The Quad

The Quad

The number of academic years it takes students to earn a bachelor's degree from a four-year public institution, according to the National Student Clearinghouse Research Center's "Signature Report – Time to Degree." The time between initial enrollment in a postsecondary institution and graduating with a degree continues to be a key indicator of success. As for other four-year institutions, it takes 5.2 academic years at private nonprofit institutions and 5.8 at private for-profits.

Close enough?
More than four in 10 private colleges and almost three in 10 public ones missed their goals for enrollment and tuition revenue in 2016, according to a recent report by The Chronicle. The survey, which polled 1,063 colleges in cooperation with the Council of Independent Colleges and the American Association of State Colleges and Universities, pinpointed some of the areas that are lacking, including a dwindling number of high-school graduates and increasing demographic shifts.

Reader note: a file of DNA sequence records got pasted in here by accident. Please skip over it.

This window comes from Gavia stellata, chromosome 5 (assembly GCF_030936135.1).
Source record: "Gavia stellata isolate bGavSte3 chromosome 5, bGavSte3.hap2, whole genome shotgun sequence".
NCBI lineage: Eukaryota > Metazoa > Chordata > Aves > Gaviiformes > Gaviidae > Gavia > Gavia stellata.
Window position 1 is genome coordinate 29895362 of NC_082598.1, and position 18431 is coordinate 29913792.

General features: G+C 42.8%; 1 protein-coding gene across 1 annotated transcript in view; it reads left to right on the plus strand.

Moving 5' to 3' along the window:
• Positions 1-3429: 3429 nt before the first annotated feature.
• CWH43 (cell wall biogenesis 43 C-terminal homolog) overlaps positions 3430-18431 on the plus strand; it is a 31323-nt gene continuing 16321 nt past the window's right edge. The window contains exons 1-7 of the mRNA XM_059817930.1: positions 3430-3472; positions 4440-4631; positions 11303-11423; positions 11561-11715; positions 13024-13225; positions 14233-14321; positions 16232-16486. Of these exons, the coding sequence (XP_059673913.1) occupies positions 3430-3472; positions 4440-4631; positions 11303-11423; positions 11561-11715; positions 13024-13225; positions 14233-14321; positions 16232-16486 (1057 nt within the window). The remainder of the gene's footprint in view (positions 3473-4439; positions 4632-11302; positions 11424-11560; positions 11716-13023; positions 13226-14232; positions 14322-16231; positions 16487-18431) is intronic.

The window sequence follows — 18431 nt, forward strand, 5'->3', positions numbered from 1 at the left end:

Universities and Their Cities: Urban Higher Education in America
By Steven J. Diner

While the majority of American college students attend schools in cities, the concept was not always met with optimism. In Universities and Their Cities, Steven J. Diner, a professor at Rutgers University–Newark, explores the roots of American colleges’ traditional rural bias.

In his survey of America's higher education institutions from the early nineteenth century to the present, Diner probes into the various ways universities responded to the challenges offered by cities. Drawing on archives and publications of higher education organizations and foundations, he argues that city universities brought about today’s commitment to universal college access by reaching out to marginalized populations.

Ultimately, Diner's insights offer a long overdue look at the symbiotic impact of two American institutions–the city and the university.

To 'Like' or not to 'Like'...
What students' social media pages say about their enrollment chances

It always matters what you say. Just ask today's college admissions officers. According to Kaplan Test Prep's latest survey, 35 percent check an applicant's social media profile—Facebook, Twitter and Instagram—as part of the screening process. And while social has not made the admissions process an entirely new ballgame, it is changing the rules. Here's a look at how college admissions officers are checking an applicant's cred:

The number who say that what they found made a positive impact.

The number who say that what they found made a negative impact.

The number who say that what they find "often" impacts their decision.